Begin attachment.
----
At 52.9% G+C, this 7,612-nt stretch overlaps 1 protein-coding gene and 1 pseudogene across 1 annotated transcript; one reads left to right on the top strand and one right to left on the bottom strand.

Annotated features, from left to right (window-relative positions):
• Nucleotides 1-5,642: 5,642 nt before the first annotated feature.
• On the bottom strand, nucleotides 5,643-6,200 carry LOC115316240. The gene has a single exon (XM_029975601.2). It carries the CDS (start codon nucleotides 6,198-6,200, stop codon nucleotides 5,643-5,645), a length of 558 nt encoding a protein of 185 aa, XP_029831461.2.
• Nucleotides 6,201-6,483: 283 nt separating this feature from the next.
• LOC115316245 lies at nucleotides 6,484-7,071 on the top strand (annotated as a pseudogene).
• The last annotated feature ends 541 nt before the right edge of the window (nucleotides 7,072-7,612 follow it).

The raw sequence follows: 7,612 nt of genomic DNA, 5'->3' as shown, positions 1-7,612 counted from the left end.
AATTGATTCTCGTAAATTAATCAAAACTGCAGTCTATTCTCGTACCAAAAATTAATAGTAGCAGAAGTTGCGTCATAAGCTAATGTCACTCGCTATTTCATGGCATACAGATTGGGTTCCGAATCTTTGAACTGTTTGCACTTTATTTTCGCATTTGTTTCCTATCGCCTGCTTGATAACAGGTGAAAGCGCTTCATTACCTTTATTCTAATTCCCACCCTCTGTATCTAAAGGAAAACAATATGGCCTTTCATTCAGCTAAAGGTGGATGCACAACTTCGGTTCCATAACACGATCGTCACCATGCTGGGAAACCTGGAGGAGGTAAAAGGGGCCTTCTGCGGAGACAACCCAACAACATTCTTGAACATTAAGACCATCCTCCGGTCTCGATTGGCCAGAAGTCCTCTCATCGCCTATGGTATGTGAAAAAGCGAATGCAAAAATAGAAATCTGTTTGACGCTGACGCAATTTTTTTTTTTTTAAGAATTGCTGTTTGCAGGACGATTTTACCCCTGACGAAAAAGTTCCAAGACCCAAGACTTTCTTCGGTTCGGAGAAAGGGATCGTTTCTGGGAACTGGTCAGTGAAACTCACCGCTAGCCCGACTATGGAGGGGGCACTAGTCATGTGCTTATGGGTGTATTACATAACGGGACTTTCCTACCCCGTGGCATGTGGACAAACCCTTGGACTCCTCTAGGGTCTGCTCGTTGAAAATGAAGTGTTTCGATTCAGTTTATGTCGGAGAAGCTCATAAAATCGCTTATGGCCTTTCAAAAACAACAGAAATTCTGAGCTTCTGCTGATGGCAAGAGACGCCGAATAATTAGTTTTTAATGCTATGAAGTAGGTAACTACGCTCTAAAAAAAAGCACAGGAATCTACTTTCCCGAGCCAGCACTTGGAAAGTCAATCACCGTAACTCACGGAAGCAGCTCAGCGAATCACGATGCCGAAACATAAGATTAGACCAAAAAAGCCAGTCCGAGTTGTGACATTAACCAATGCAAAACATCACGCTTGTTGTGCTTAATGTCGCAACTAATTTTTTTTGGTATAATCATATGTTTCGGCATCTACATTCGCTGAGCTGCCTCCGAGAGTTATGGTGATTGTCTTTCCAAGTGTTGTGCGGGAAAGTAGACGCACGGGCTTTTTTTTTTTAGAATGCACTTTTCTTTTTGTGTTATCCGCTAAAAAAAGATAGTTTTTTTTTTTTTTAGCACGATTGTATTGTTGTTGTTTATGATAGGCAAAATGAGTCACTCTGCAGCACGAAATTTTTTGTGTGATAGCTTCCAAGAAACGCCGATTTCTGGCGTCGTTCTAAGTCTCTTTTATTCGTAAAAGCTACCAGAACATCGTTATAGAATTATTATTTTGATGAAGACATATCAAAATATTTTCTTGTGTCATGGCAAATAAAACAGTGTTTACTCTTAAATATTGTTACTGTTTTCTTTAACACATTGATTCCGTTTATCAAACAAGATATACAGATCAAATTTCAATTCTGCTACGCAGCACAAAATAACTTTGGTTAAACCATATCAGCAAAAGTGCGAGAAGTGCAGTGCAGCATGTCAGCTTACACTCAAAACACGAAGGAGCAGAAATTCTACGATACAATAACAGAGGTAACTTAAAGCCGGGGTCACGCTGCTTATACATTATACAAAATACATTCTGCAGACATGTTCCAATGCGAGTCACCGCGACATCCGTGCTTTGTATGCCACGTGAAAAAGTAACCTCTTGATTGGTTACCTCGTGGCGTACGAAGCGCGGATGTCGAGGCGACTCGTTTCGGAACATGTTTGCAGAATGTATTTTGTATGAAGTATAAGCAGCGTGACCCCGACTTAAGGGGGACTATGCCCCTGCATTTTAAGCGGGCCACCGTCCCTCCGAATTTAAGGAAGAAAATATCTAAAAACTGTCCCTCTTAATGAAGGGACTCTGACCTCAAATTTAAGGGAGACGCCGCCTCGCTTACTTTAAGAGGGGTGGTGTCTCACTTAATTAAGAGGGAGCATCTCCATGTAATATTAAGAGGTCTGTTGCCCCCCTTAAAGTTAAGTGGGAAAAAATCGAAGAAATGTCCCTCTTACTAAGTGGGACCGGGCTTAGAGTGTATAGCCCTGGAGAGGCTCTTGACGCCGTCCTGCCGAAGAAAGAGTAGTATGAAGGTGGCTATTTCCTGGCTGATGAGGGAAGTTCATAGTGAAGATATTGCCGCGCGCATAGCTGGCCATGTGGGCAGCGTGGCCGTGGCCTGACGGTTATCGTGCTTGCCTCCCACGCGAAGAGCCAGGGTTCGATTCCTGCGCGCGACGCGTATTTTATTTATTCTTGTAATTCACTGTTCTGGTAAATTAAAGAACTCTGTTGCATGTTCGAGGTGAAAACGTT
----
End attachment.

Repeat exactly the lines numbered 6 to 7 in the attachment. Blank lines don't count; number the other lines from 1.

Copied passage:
• LOC115316245 lies at nucleotides 6,484-7,071 on the top strand (annotated as a pseudogene).
• The last annotated feature ends 541 nt before the right edge of the window (nucleotides 7,072-7,612 follow it).